Outside of a brief mention in the congressional hearings and a terrorist using it as justification, the closing credits drive hard that the radiation from the monsters spur renewed growth for the areas that are devastated. We see photos of what might be an abandoned San Francisco overrun by plant growth. The credits claim monster radiation renew the Great Barrier Reef and other ecological problems. And no worries about the monsters rampaging too much, Godzilla beats them up if they do. This is magical movie radiation, as what would really be happening is everyone dying either very quickly or slowly as their bodies fill with tumors. They even mention in the film that there is too much radiation in one area and poor Serizawa is sent off to sacrifice himself. I wonder if the worldwide radiation thing will be addressed in future installments.

The film begins straight out of Batman v Superman, with the main character screaming in a city being destroyed by super beings battling it out. It continues to crib from BvS with congressional hearing scenes, but luckily no one puts a jar of pee on the bench and blows up the building. It appears they just visually borrowed some scenes to hurry along the plot they wanted set up and then switched to borrowing from other films as needed. Aside from the motivation of Emma Russell’s heel turn, there are no consequences for actions from the prior film, and especially none that causes the heroes to battle each other. Outside of the terrorists massacring civilians, most of the fighting is against monsters or just monster vs monster.

It’s good the monster battling is so fantastic, because the human stuff is bad. Very bad. Honestly, my biggest problem isn’t with Kyle Chandler’s Mark Russell character, but it’s the fact the script decides that since he is the lead he needs to have all the glory at the expense of everyone else. I love Kyle Chandler, I’ve loved him since he was Early Edition (a criminally underrated show!), I loved him in Tour of Duty (yes I watched tv shows about ‘Nam as a wee tot), I even loved him in 2005’s King Kong. Everyone loves him, the problem is the film didn’t believe that people would love the character, so they had to make him the best at everything. He comes up with all the ideas despite there being a whole team of experts, and then explains each one to Serizawa who doesn’t seem to understand why but then instantly lets him do it. This is despite his character running off with a gun and disobeying orders, causing an already troubled mission to go even more off course.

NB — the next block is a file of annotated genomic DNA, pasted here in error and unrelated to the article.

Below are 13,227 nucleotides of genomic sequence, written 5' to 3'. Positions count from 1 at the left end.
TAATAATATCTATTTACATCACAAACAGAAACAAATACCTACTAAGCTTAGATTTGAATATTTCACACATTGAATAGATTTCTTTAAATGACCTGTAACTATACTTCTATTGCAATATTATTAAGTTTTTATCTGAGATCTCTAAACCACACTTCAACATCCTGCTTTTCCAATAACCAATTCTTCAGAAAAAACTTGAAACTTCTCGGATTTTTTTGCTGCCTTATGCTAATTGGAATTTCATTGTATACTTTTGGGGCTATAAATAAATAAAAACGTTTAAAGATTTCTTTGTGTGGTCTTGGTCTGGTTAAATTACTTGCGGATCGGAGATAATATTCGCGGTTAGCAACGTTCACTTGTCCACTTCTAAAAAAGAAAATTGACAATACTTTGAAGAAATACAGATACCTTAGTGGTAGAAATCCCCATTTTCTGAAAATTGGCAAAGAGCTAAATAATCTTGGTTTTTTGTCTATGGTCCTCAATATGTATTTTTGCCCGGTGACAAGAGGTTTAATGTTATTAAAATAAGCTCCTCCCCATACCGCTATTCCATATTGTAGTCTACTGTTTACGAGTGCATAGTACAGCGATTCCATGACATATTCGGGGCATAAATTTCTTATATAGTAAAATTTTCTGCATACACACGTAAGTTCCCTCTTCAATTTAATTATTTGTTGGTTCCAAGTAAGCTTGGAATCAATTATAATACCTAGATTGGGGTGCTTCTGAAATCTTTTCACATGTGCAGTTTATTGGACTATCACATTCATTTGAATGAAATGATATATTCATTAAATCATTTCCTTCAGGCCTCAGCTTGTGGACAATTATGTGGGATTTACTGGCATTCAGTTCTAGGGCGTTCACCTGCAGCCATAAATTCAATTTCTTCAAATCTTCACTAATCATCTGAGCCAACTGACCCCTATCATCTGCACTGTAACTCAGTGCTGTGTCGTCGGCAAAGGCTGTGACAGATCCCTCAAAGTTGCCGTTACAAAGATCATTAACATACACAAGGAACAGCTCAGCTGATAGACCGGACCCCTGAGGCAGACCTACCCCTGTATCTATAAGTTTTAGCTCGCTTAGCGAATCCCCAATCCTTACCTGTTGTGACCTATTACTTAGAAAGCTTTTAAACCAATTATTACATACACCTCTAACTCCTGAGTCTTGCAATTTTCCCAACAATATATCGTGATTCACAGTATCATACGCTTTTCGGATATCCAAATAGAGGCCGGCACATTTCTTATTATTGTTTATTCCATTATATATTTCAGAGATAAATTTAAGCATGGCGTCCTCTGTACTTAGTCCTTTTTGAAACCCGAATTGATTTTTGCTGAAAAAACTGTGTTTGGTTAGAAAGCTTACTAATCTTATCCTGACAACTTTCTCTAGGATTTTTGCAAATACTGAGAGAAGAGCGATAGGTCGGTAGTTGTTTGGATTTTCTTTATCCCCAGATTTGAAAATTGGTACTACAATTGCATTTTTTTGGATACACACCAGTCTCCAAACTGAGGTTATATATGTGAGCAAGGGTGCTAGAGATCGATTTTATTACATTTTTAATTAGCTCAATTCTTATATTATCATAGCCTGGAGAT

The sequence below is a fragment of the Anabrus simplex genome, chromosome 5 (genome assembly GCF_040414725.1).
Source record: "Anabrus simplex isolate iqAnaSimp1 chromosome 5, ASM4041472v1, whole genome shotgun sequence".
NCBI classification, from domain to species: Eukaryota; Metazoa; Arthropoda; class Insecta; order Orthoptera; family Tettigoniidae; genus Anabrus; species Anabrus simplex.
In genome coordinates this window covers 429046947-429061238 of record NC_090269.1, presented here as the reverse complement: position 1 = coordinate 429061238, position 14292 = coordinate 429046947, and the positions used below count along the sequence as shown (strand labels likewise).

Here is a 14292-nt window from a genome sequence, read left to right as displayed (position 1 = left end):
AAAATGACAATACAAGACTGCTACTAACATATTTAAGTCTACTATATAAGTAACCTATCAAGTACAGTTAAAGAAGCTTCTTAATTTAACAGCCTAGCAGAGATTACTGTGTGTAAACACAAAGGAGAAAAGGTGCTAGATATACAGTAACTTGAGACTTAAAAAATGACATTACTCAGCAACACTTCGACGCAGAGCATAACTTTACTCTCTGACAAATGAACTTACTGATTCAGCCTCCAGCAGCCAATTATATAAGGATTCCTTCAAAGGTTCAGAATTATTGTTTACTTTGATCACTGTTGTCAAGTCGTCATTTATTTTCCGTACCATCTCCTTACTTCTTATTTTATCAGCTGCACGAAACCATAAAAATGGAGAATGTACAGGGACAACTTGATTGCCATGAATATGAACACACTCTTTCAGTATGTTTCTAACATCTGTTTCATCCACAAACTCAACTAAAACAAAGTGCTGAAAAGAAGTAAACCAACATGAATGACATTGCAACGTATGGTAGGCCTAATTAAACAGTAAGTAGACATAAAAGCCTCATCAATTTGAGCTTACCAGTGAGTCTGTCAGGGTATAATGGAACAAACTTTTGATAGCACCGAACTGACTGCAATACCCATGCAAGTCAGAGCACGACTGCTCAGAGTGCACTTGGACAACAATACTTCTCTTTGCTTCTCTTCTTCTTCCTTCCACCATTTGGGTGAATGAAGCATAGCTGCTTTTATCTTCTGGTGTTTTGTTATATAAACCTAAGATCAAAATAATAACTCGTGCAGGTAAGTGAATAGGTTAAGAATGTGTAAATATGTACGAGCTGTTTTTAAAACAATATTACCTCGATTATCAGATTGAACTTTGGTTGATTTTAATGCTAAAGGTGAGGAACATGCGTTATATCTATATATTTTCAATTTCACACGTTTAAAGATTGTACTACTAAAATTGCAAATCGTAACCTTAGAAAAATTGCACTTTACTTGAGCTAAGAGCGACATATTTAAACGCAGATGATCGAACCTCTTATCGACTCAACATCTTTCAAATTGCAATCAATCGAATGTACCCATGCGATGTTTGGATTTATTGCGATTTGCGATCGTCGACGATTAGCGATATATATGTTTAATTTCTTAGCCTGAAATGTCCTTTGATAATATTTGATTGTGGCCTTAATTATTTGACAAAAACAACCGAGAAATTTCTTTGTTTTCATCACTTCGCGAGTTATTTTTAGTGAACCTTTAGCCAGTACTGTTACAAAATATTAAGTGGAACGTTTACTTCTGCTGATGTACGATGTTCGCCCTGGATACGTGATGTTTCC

Maybe I wanted more of a Science Patrol than the white guy coming in to replace all the characters from the first film we are killing off (what is this, Pacific Rim 2?) That would work great, as you could combine all the military and science supporting characters to cut down the cast members and give them actual personalities. Hey, cool, Zhang Ziyi has a twin and comes from a long line of kaiju fans, but she’s usually just there and only gets increased lines when Mothra shows up. Maybe give her a history with Charles Dance’s terrorist character so he’s not just a big enigma?

I don’t even know what to say about the bowing scene. It’s like what I expect scenes from that live-action Lion King will look like. Of the new monsters, the one with the giant tusks was the most visually interesting, though the big spider was also cool. There is another big lizard and a new MUTO too, but they didn’t stand out too much. Most of the other monsters were just implied, probably so they could be used for sequels without locking them in. King Kong did not make an appearance outside of archive footage, but the end credits basically spelled it out for us that Skull Island was where everyone was headed next, and since that is where the movie series is also happening with Godzilla vs. King Kong, we shall soon see if Kong will be bowing, of if Big G will have to bend the knee. At this point, anything could happen…
Godzilla King of the Monsters

Rated 8/10

Please give feedback below!

Email us and tell us how much we suck!

Godzilla King of the Monsters

Godzilla King of the Monsters

Godzilla King of the Monsters

Godzilla King of the Monsters

One thought on “Godzilla: King of the Monsters (Review)

  1. Great write up! This is by far my favorite of the American Godzilla films. It has some dumb script choices and I’m not really on board with Millie Bobby Brown, but overall it really captured the spirit of the Japanese films.

    Hopefully things are going well on your end. I love rereading your articles and reviews on Godzilla media! I would love to read your thoughts on Godzilla vs Kong, the Netflix Anime trilogy, and the Anime series Godzilla Singular Point. It’s been a truly exciting time to be a Big G fan. I just hope COVID gets under control sometime soon.

Leave a Reply

This site uses Akismet to reduce spam. Learn how your comment data is processed.